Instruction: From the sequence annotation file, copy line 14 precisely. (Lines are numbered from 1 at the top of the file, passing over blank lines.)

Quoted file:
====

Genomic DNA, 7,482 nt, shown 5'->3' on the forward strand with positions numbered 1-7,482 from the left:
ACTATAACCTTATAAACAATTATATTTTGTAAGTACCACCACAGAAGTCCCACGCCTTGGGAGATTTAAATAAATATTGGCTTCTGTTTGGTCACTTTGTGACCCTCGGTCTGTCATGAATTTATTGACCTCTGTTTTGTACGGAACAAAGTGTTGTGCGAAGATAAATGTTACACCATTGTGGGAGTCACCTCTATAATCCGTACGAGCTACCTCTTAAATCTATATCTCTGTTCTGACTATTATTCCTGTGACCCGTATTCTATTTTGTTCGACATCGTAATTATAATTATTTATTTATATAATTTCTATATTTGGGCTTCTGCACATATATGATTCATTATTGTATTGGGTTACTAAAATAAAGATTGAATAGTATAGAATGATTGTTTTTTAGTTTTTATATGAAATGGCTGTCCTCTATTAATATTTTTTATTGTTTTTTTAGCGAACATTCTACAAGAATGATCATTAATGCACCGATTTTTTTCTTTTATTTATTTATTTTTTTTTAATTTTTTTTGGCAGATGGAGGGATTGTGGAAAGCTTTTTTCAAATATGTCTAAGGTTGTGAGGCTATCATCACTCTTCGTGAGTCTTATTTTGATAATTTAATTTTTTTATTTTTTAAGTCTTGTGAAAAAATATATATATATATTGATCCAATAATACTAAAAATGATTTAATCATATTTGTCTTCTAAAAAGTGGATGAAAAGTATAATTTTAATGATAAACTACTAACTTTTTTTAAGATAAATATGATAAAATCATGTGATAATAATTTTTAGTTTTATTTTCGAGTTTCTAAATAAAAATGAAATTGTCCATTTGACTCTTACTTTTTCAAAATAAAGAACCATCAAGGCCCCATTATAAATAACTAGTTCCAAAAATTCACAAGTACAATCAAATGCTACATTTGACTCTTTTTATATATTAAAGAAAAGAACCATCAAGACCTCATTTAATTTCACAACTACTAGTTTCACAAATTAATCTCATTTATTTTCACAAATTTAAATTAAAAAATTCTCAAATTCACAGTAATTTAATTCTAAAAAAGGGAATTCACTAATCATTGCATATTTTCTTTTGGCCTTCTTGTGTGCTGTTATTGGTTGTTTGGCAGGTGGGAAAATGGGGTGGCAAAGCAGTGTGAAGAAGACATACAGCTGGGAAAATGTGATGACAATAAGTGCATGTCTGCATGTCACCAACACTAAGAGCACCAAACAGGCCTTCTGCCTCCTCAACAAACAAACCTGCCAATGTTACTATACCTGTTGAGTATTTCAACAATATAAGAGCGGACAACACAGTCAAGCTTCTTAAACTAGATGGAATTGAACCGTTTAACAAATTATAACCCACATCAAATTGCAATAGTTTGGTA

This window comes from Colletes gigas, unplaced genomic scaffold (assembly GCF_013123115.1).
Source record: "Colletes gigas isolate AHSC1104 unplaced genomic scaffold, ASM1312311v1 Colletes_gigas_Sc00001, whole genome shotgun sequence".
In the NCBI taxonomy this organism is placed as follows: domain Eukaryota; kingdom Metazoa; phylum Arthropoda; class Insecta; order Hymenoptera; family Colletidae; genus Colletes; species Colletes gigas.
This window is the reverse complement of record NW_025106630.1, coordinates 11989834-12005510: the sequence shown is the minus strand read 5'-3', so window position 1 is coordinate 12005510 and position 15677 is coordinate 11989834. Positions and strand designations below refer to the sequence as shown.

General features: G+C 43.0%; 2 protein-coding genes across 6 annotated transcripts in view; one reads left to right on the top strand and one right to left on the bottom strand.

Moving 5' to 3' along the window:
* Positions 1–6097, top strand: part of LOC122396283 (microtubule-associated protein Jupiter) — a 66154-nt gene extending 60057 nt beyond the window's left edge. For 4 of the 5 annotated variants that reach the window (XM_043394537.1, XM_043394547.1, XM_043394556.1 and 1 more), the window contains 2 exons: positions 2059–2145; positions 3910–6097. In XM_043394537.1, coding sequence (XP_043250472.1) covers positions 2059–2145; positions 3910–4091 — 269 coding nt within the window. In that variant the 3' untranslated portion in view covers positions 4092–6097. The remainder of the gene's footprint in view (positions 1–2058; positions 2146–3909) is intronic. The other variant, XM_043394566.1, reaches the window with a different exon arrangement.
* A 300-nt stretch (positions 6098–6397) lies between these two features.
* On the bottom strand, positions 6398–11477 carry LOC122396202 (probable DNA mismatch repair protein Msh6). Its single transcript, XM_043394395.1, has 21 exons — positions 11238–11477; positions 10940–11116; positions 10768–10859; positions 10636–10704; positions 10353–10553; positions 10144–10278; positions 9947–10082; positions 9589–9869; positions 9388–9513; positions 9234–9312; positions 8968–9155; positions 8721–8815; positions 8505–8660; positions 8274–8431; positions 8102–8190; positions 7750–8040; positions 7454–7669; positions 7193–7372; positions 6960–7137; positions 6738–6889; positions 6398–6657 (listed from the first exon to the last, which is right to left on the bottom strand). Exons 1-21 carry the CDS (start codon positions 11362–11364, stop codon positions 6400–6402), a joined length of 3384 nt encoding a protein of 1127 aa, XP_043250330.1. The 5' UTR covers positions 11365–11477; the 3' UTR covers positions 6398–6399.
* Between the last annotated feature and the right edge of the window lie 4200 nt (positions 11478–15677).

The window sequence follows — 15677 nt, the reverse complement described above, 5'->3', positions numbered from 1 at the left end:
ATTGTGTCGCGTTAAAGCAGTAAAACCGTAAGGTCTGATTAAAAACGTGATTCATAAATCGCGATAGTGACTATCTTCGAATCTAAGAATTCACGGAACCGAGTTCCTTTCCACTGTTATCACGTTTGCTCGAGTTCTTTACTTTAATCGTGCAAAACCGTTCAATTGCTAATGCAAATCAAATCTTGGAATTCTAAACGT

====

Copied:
ATTGTGTCGCGTTAAAGCAGTAAAACCGTAAGGTCTGATTAAAAACGTGATTCATAAATCGCGATAGTGACTATCTTCGAATCTAAGAATTCACGGAACCGAGTTCCTTTCCACTGTTATCACGTTTGCTCGAGTTCTTTACTTTAATCGTGCAAAACCGTTCAATTGCTAATGCAAATCAAATCTTGGAATTCTAAACGT